FACS Derived Lines are Stable at Later Passages

To demonstrate the stability of FACS derived ips clones at later passages, we retrovirally reprogrammed a foreskin fibroblast line (0819) using both FACS and manual derivation methods. Three individual clones were chosen from each derivation method and expanded on MEFs to asses pluripotent surface marker expression by FCM at later passages. As shown in the first row of Figure 5A–B, cultures of all clones (C1–C6) resulting from each derivation method possessed populations of cells positively expressing both SSEA4 and Tra-1-60 at varying proportions indicating stability at between 12–14 passages. Although not shown in Figure 5, cultures of these clones were stable at earlier (p4–p11) and later (p20–p25) passages. Clones C3 and C6 were adapted to matrigel and mTser media (*C3 and *C6 in Fig. 5A,B) following 11 passages on MEFS and expanded for 3–5 passages to demonstrate the stability of FACS derived ips lines following changes in substrate and media conditions. FCM analysis of Matrigel adapted ips lines show stable surface marker expression with less SSEA4POSTra-1-60NEG populations than the manually derived clone C6. Small populations of CD13POS expressing both Tra-1-60POS and Tra-1-60NEG (second row of Figure 5A–B) were present in all cultures with the exception of the FACS derived C3 and *C3 clones indicating the variability present in individual clones derived under DNA integrating reprogramming techniques. Similar results are observed within clones derived using the non-integrating Sendai viral platform (Data not shown). These results demonstrate that FACS derived ips clones remain stable over multiple passages and following adaptation to feeder free conditions.

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Figure 5. Stability of Fluorescence Activated Cell Sorted and Manually Derived IPSC Lines.

Three individual clones were selected from foreskin (0819) fibroblasts lines which previously underwent four factor retroviral reprogramming and were derived by either FACS (A, C1–C3) or manual (B, C4–C6) techniques were analyzed by flow cytometry for pluripotent surface marker expression following expansion on murine embryonic fibroblasts for 12–14 passages. Clones C3 and C6 were adapted to Matrigel and mTSER media around passage11 and expanded for several passages prior to surface marker analysis by flow cytometry to demonstrate stability following changes in culture conditions. Events displayed in the 2D scatter plots are “live” cells as defined by forward and side scatter properties expressing indicated surface markers.

http://dx.doi.org/10.1371/journal.pone.0059867.g005

Utility for Multiple Reprogramming Methods

To further validate that the FACS surface marker panel can be used for multiple reprogramming methods, we reprogrammed fibroblasts using non-integrating Sendai viral constructs carrying the four Yamanaka reprogramming factors and compared the FACS and manual derivation methods to determine if there were differences between the integrating and non-integrating reprogramming systems. For these studies, an adult fibroblast line (131) was infected and subjected to either FACS sorting at 11 dpi or to manual derivation. At 11 dpi, the fraction of SSEA4POSTRA-1-60POS cells that were also CD13POS was significantly lower (1–2%, data not shown) than with retroviral reprogramming (37–54%, Figure 2C), suggesting an accelerated rate of reprogramming. As before with the retroviral lines, several clones from each derivation technique were selected and expanded for characterization following confirmation that the parent fibroblast line possessed a normal karyotype and DNA fingerprint, and was free of contaminating cell lines Figure S2.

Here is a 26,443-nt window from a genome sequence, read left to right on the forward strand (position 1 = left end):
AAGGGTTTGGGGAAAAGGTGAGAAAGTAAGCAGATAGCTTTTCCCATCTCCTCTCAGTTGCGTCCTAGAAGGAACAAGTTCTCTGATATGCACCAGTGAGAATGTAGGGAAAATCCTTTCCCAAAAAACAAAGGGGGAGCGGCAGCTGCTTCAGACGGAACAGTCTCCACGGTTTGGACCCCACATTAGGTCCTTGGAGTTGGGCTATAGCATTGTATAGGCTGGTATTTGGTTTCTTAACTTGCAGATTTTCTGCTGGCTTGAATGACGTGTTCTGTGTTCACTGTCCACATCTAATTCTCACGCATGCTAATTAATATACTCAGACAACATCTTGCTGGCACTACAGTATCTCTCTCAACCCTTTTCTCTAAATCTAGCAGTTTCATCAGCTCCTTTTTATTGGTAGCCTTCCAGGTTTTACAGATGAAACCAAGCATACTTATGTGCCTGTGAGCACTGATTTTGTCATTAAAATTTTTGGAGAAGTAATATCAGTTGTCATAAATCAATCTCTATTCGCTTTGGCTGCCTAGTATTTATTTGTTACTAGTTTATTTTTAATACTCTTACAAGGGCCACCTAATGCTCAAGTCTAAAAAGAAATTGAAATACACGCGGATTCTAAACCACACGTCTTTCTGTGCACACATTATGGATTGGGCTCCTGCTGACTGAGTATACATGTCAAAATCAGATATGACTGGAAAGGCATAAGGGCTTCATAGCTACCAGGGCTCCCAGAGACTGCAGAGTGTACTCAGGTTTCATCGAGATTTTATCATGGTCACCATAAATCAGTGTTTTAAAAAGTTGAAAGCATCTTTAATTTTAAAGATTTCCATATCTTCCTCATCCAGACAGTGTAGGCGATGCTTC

As before, individual clones selected from both FACS and manual derivation techniques expressed the common markers of pluripotency, as revealed by immunostaining Figure 6A–D. In addition, the sorted (SRT) and picked (PCK) clones showed comparable levels of endogenous Oct4, Sox2, KLF4, MYC, and Nanog gene expression as early as passage 5, which remained relatively constant to passage 10, Figure 6E. Similarly, though greatly reduced compared to control infected fibroblasts, Sendai virus gene expression was slightly above background at passage 5 in one sorted and one picked clone. However, this Sendai gene expression was eliminated by passage 10 in both cases, Figure 6F. The full data set for these experiments is provided in Table S9.

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Figure 6. Characterization of Fluorescence Activated Cell Sorted and Manually Derived IPSC Lines by Sendai virus.

Immunofluroescence microscopy of the 1001.131.01 line demonstrating expression of common markers of pluripotency by FACS or Manually Derived IPSC lines. Nuclear Transcription Factors shown in Green, Surface Markers shown in Red, Nucleus stained with DAPI in Blue (A) Nanog/Tra-1-60 (B) Oct4/Tra-1-81 (C) Sox2/SSEA4 (D) Oct4/Alkaline Phosphatase. 10× Magnification (E) Expression of endogenous pluripotent transcription factors (F) Silencing of viral transcription factors occur by passage 5. (G) Expression levels of transcription factors common to the indicated germ layers from EB generated by the indicated IPSC lines.

http://dx.doi.org/10.1371/journal.pone.0059867.g006

The in vitro differentiation potential of FACS and manually derived iPSC clones reprogrammed by the Sendai virus protocol was evaluated by EB formation and a lineage specific nCounter assay as above. Similar trends in gene expression were observed for clones derived under both methods, Figure 6G. Both sorted and picked lines expressed levels of the ectodermal marker FGFR2 comparable to that of the control HUES42 line but higher levels of the mesodermal marker HHEX. Most clones showed levels of endodermal gene expression comparable to the HUES42 line with the exception of a manually derived clone that expressed higher levels of GATA6 than the remaining picked lines or FACS-derived lines. The full data set for these experiments is provided in Table S10. Collectively, these data demonstrate that using FACS to purify the CD13NEGSSEA4POSTra-1-60POS cells from either retroviral or Sendai viral 4-factor reprogramming protocols consistently produces high quality iPSC lines.